The integrity of financial professionals recently has come under attack in the wake of a series of corporate accounting scandals. Finance officers must assign renewed emphasis to the GEOA Code of Professional Ethics if they are to maintain the confidence of government stake holders.
In a period when corporate accounting practices and financial disclosures have sensitized the nation to illegal and unethical behavior, government finance officers face a significant challenge in maintaining the trust of bondholders, taxpayers, customers, and other stakeholders. Although recent media attention has focused on corporate wrongdoings, government is not without its own cases of mismanagement, lack of integrity, and fraud. Such cases can taint an individual's career and damage the reputation of the organization he or she represents (or, more likely, used to represent). Even when a public official is cleared of charges of malfeasance--whether on the merits or on a technicality--public mistrust of both the individual and the organization can linger indefinitely.
Issues and circumstances much less sensational than those that surface in the media can challenge professional integrity. Indeed, the so-called "little things" are much more likely to trip up the average finance professional than behavior that is clearly outside the lines of ethical conduct. The GFOA Code of Professional Ethics addresses ethical issues both large and small, providing a useful benchmark against which government finance officers can measure their professional integrity. This article reviews this important yet often overlooked document.
First Some Perspective
In 1938, GFOA's predecessor, the Municipal Finance Officers Association, adopted the first code of ethics for the public finance profession. As with other such codes of that era, the MFOA code reflected expectations of conduct, but was not specific enough to provide practical guidance. (1) In 1987, the GFOA Executive Board established an ad hoc ethics committee to update the 49-year-old Code of Professional Ethics. Then-President Betty Jo Harker appointed the members of the committee, with Past President John Walsh serving as the chair. Following a series of internal drafts, the committee issued an exposure draft in May 1988 that was sent to all GFOA members for feedback. A revised code was approved by the membership at the annual conference in Seattle on June 6, 1989. The new code enjoined government finance officers "to adhere to legal, moral, and professional standards of conduct in the fulfillment of their professional responsibilities. " (2)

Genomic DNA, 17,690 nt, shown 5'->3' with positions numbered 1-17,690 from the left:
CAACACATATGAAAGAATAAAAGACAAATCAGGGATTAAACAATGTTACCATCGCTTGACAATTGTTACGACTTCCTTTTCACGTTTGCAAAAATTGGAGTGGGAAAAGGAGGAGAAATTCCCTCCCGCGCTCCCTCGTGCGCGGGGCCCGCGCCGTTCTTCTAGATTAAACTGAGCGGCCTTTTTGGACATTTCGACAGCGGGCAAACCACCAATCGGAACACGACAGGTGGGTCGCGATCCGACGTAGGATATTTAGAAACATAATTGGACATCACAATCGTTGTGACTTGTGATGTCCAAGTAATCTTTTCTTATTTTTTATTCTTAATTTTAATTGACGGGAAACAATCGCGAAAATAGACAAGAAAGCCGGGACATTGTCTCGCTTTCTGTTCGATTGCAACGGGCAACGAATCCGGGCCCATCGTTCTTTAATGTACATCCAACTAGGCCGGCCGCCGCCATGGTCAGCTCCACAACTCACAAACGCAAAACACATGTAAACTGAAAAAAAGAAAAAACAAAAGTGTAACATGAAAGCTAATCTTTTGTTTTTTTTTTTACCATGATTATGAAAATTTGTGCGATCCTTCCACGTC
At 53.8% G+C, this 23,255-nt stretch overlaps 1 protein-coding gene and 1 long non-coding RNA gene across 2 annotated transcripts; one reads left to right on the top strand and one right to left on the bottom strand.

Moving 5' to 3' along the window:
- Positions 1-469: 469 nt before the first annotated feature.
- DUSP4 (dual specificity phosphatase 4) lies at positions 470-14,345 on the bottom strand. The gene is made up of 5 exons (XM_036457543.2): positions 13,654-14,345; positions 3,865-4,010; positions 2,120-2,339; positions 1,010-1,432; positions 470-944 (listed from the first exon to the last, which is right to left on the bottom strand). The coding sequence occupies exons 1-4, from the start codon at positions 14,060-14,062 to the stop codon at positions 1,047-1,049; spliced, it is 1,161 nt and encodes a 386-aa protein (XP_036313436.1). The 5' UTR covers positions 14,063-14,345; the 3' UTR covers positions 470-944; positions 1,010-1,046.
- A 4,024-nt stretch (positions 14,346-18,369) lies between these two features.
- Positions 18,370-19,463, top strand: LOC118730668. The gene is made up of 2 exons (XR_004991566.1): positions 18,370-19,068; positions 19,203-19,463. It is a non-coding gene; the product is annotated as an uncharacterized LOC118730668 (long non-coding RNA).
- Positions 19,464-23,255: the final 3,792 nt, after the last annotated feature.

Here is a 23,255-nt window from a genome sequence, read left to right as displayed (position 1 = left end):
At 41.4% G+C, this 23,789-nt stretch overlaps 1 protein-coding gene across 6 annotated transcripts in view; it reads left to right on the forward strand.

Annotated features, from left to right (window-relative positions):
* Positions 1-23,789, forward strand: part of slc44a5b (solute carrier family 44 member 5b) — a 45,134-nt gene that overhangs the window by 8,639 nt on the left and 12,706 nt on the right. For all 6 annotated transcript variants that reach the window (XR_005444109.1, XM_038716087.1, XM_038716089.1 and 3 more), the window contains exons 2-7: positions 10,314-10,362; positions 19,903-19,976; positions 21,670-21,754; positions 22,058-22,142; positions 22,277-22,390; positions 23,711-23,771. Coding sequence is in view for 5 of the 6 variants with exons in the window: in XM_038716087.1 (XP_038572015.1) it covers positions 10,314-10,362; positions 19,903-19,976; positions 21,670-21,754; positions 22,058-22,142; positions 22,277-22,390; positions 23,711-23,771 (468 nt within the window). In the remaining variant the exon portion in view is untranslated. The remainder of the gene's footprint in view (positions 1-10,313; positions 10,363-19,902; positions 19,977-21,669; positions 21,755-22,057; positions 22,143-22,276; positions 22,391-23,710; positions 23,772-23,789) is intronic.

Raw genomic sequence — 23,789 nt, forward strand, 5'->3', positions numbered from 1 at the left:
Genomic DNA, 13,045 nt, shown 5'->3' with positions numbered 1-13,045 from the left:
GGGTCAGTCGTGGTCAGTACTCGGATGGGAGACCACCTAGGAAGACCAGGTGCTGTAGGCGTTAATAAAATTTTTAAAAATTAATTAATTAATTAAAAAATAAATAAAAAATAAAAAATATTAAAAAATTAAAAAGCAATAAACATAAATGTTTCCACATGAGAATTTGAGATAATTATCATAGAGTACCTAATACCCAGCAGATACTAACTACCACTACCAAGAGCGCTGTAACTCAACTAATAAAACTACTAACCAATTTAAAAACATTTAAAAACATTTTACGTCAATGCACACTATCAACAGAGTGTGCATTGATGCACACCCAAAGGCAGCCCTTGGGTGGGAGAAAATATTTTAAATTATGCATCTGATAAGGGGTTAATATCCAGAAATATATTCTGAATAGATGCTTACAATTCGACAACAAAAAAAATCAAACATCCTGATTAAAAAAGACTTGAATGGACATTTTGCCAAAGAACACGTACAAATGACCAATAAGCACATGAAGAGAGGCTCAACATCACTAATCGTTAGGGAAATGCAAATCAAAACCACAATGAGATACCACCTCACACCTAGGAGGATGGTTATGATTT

A code of ethics is one of the factors that differentiate professions from other skilled occupations. Many other professional associations have adopted codes of ethics specific to their needs. For government finance officials, the GFOA Code of Professional Ethics supplements any existing civil and criminal statutes restricting the conduct of government officials, including finance officials. Statutory restrictions set limits that, if violated, may result in civil action or criminal prosecution. Statutory constraints are important, but they often set relatively low standards for acceptable behavior. A professional who meets minimum statutory requirements may be safe from prosecution, but may still be viewed as unethical in his or her conduct and may subject his or her organization to the same label.
As a supplement to statutory requirements, the adoption of a code of ethics encourages a higher standard of conduct by the members of a profession. It is important to note that like other codes of ethics, the GFOA Code of Professional Ethics stops short of specifying limits. This is analogous to hurdle events in track and field. While a runner may attempt to barely clear a hurdle in order to maximize his or her speed, that runner risks being tripped up by the hurdle itself. In contrast, a code of ethics encourages the clearing of hurdles by a safe margin to avoid stumbling. …